Throughout the summer months, Pinetop engages in the Festival schedule. A visitor could enjoy a multitude of events including the Bluegrass festival in late July. This event features Bluegrass musicians from all stretches of the world who convene in Pinetop to delight us with their music. Another festival favorite is the Pow in the Pines which introduces and educates locals and visitors alike in the Apache traditions. This festival showcases Indian culture through music, food, dance and rich costuming. However, perhaps the most popular festival is the Fall Festival and Run to the Pines car show. The Fall Festival is by far the largest attended festival throughout the year. Commencing with a local parade featuring high school bands, color guards, and pep squads, as well as the current reigning beauty queens and political hopefuls, the parade segues into a weeklong event ending with a fine arts show and classic car show. Here, at least 500 participants gather to dazzle guests with a fine custom classic car model or reproduction. The car show is a crowd pleaser and just gets bigger every year.

While the breathtaking scenery, numerous year-round activities and overall endowments of Pinetop are easily discernible, the author would be remiss if she didn’t focus on what makes Pinetop unique: its people. There is just a fundamental friendliness about the people in Pinetop, which extends far beyond being ‘neighborly.’ A weekly visit to the local grocery store affords many an opportunity to catch up on a week’s local events. Often, a chance encounter at the gas station is that brief conference with your child’s teacher or a minute to congratulate the team captain or spirit leader. The people, the heartbeat of Pinetop, will go to extraordinary lengths to make anyone feel welcomed and quite at home. A sudden, unexpected death in the community seems to pull us all together and centrally focus us upon the very fragile nature of life. On the other hand, a wedding or birth can bring a small community together in such an intimate way. When a young firefighter died last year, this community’s open demonstration of support epitomized this community familial concept. We all adopted her children and have made it our commitment to help raise them.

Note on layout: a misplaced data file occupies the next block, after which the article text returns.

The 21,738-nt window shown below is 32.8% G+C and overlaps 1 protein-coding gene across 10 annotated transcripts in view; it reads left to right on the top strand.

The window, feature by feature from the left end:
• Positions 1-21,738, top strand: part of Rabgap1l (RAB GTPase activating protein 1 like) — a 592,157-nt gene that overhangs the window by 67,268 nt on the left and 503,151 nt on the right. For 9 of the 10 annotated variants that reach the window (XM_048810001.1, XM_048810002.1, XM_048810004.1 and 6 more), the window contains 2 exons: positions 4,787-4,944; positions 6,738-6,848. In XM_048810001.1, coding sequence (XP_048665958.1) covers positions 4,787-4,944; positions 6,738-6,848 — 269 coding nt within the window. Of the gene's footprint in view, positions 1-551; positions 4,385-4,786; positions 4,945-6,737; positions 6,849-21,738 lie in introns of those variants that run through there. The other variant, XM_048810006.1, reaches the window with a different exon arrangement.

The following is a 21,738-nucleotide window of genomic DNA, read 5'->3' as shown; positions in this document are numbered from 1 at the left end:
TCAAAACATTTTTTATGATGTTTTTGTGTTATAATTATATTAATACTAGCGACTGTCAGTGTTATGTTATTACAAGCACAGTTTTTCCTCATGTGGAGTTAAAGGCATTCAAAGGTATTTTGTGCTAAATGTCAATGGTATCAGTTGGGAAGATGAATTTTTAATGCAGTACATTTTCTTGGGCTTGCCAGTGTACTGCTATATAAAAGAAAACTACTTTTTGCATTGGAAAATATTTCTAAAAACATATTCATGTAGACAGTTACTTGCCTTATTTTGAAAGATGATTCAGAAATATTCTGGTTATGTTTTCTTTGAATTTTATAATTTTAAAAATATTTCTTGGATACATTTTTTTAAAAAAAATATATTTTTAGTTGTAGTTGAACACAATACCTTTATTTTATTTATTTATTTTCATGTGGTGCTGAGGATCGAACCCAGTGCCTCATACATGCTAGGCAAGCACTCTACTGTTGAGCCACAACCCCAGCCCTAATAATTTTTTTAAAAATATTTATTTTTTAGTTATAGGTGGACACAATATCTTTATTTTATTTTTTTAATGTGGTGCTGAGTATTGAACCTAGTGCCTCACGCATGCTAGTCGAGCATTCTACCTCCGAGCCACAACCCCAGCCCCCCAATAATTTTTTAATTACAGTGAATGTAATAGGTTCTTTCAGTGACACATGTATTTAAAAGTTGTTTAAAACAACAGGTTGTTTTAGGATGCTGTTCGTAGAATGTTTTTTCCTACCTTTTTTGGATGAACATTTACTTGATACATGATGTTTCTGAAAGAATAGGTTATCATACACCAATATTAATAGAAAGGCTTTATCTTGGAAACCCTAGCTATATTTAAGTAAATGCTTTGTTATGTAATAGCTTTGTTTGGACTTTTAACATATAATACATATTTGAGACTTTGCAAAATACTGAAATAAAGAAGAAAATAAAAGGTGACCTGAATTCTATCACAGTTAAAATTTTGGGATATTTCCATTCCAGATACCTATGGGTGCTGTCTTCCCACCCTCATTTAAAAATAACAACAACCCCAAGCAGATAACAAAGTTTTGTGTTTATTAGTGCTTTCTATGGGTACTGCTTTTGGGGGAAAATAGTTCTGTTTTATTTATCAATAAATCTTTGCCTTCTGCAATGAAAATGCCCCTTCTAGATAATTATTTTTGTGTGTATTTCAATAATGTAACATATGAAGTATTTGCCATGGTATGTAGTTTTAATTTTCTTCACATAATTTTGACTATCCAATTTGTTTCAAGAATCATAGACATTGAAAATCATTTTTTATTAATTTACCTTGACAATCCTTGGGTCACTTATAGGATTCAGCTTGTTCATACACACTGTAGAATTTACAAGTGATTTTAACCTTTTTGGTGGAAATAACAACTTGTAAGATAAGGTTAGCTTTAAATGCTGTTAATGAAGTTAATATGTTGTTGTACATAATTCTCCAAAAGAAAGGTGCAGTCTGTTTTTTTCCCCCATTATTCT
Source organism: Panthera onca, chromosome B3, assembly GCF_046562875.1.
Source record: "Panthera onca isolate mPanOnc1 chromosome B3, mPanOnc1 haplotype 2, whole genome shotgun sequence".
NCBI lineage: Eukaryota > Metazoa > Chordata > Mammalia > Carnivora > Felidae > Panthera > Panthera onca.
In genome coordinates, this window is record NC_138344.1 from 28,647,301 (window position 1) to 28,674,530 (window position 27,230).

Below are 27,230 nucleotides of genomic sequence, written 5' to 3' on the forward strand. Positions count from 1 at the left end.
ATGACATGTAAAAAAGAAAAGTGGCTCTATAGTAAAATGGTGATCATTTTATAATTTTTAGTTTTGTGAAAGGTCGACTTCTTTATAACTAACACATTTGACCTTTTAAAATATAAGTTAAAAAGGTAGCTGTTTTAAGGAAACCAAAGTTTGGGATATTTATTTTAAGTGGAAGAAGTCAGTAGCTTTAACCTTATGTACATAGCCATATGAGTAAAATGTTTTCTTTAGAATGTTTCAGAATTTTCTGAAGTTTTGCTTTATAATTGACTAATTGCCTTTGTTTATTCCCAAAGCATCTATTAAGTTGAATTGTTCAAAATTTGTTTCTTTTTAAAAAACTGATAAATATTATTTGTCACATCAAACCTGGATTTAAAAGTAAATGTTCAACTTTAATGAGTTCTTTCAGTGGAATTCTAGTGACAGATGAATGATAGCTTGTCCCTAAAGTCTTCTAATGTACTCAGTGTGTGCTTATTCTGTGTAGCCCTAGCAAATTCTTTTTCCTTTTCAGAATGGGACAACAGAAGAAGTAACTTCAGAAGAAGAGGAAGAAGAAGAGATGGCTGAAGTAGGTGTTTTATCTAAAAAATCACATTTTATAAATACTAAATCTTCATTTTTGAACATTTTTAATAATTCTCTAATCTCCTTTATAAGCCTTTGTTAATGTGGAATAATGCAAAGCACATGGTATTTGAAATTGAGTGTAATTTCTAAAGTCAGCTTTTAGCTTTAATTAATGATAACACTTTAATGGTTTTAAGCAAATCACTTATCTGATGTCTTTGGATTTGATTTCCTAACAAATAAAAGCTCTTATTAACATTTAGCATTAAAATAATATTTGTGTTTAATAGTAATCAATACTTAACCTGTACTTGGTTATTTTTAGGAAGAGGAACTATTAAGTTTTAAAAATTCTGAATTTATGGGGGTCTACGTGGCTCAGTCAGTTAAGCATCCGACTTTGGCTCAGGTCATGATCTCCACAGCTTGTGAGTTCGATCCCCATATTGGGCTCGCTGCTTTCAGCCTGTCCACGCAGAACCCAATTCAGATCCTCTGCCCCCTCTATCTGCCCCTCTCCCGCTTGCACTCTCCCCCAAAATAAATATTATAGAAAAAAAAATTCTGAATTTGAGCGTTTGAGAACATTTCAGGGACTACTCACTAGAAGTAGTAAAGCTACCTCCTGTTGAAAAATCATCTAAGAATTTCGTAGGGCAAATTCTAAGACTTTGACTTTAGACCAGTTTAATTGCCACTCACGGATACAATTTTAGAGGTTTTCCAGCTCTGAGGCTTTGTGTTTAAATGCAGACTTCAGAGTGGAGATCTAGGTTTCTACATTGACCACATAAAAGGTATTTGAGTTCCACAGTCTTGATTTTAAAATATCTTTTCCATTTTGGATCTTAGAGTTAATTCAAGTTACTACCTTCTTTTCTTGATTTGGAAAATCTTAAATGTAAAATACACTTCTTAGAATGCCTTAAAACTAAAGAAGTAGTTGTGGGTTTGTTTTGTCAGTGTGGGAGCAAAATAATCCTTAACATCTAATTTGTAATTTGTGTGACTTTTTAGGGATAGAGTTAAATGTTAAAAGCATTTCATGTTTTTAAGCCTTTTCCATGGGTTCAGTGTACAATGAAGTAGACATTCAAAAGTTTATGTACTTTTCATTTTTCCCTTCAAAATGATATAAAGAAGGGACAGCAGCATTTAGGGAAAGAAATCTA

While so many Arizona hometowns can boast conceivable attributes and reasons to call their town ‘home,’ Pinetop truly imbues the hometown feel and atmosphere. The people of Pinetop are genuinely happy when others come for a visit and will make a concerted effort to help a visitor feel comfortable. Whether dining in any of the outstanding restaurants or staying in a furnished cabin, once someone catches the Pinetop fever, it’s hard to not come back for another visit. Because of our mild temperatures in the summer, Pinetop enjoys a population boom from May to September. However, we love the people who return year after year as well as those who are new to the area.

Many have asked me if I would consider moving to any of the larger metropolitan areas of the state and my answer is always the same: once you have experienced Pinetop, how could anyone ever leave? It’s comforting to live in a small community such as Pinetop, where you can trust your neighbor and can develop a strong network of friends and business or church associates. Pinetop, Arizona is a place many come to visit for a variety of reasons. My ‘visit’ to Pinetop has lasted 14 years and I am proud to call Pinetop my home.